Coastal hazards will continue as forecasters monitor a low-pressure system
Forecasters are monitoring the low, as it is positioned over the warm waters of the Gulf Stream, which could enhance thunderstorm activity and allow the system to acquire subtropical characteristics.
Dangerous surf and gusty winds are forecasted to continue along the Atlantic Coast this week, and unsettled conditions could migrate inland by week's end.
On Tuesday evening, an area of low pressure was centered off the coast of North Carolina. This weather feature is a remnant of last week's cold front that advanced through the Mid Atlantic and Southeast. Over the past few days, gusty winds around the low have stirred up rough surf along the eastern seaboard and have contributed to widespread coastal erosion and flooding.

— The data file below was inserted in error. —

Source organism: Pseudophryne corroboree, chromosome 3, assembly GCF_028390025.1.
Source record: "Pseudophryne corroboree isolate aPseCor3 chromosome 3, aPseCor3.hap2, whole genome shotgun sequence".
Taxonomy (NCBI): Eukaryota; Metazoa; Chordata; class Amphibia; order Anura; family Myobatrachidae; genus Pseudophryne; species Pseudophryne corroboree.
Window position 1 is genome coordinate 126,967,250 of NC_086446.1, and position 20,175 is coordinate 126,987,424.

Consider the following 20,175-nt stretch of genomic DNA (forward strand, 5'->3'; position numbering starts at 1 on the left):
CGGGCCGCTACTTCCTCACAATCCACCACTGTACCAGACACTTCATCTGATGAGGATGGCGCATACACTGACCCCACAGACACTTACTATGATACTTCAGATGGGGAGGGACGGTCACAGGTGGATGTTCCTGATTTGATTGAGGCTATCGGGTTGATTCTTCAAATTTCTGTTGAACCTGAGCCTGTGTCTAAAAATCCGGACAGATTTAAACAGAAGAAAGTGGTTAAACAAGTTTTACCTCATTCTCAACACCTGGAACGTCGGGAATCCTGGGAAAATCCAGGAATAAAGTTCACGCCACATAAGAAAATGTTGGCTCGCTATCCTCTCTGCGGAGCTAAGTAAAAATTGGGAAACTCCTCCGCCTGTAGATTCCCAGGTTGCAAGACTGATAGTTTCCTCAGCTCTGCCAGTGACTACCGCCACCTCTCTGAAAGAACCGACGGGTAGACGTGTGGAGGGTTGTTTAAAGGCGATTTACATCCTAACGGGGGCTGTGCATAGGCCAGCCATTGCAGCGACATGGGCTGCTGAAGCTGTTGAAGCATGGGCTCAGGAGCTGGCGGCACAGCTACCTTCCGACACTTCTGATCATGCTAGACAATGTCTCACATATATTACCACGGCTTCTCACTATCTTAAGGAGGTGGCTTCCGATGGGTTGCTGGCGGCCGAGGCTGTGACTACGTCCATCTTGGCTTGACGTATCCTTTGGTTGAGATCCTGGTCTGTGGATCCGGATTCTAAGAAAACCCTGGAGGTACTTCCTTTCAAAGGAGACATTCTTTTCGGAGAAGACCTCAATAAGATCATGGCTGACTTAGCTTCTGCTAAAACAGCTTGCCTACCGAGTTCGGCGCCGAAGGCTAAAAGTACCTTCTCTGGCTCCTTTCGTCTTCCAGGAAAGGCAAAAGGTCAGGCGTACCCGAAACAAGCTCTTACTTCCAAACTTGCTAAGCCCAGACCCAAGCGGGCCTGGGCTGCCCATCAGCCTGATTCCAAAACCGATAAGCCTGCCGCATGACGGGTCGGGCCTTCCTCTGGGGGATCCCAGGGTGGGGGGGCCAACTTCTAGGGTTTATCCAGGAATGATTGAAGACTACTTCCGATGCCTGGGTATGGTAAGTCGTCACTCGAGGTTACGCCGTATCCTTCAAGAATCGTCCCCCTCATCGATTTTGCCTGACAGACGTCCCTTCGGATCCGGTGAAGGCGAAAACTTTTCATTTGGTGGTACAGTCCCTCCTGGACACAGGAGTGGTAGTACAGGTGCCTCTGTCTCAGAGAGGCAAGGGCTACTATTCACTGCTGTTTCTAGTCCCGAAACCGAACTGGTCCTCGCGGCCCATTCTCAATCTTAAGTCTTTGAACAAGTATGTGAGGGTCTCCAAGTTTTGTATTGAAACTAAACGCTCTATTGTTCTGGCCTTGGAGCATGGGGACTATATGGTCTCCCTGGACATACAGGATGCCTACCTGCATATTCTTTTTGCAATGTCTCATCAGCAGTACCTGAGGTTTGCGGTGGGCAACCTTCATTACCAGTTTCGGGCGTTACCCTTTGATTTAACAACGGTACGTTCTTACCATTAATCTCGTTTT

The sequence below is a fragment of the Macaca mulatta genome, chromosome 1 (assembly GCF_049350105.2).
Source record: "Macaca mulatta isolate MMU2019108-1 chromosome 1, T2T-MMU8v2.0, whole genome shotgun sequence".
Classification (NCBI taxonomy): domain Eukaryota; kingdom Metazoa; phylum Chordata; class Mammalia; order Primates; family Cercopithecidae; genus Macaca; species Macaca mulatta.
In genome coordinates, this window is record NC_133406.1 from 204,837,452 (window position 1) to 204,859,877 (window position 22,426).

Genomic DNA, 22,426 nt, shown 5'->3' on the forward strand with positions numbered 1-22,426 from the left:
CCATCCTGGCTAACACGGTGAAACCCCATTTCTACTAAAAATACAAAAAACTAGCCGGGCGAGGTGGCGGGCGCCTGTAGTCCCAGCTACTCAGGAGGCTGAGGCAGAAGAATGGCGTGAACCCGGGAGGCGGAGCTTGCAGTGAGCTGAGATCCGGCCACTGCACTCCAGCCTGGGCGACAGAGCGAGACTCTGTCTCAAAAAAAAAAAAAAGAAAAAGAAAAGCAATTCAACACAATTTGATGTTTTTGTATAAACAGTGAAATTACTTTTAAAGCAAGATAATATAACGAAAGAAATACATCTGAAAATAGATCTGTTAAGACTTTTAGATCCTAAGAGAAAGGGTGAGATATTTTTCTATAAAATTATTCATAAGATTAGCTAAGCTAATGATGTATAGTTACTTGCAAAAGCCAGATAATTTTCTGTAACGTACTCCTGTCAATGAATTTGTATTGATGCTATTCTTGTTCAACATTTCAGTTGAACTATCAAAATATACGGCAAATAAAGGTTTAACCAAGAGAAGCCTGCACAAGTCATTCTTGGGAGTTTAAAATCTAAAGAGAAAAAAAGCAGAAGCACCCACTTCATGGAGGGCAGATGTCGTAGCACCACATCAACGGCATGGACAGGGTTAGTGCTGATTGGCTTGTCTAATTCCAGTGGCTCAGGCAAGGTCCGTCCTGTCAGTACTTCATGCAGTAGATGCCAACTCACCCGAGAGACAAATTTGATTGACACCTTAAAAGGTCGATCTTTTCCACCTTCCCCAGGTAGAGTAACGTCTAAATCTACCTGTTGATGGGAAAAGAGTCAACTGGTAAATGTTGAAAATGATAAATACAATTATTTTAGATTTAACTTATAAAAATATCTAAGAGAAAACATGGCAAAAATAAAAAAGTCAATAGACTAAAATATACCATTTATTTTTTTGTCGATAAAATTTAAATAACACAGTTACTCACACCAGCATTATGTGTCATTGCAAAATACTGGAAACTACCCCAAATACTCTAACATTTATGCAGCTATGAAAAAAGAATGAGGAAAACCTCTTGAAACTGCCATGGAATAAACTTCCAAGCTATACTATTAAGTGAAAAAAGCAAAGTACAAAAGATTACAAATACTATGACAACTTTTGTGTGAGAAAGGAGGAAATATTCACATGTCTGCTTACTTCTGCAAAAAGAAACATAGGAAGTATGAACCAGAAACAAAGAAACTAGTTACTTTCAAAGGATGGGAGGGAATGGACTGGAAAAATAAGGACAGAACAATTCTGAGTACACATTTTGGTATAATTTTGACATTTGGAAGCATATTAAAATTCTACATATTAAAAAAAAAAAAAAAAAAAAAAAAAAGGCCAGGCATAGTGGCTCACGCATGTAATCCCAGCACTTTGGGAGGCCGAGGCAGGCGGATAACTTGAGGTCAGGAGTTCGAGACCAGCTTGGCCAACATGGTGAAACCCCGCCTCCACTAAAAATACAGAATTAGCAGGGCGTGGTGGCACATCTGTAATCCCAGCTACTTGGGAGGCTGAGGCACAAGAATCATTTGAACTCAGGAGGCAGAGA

Forecasters at local National Weather Service Offices and the National Hurricane Center are closely monitoring the low, as it is positioned over the warm waters of the Gulf Stream, which could enhance thunderstorm activity and allow the system to acquire subtropical characteristics. However, regardless of classification, forecasted impacts remain the same. Coastal areas should expect dangerous surf and currents, beach erosion, coastal flooding, and strong wind gusts to persist through the end of the work week. In addition, cloudiness and the chance for quickly moving downpours will increase, especially along the First and Space Coasts by Thursday and Friday. Wind gusts and shower chances will increase over interior peninsular Florida during that time as well.
This system serves as a reminder that the Northern Hemisphere is quickly transitioning into hurricane season. All residents are encouraged to review their shelter-in-place and evacuation plans now so that they are ready for implementation should a system threaten their area.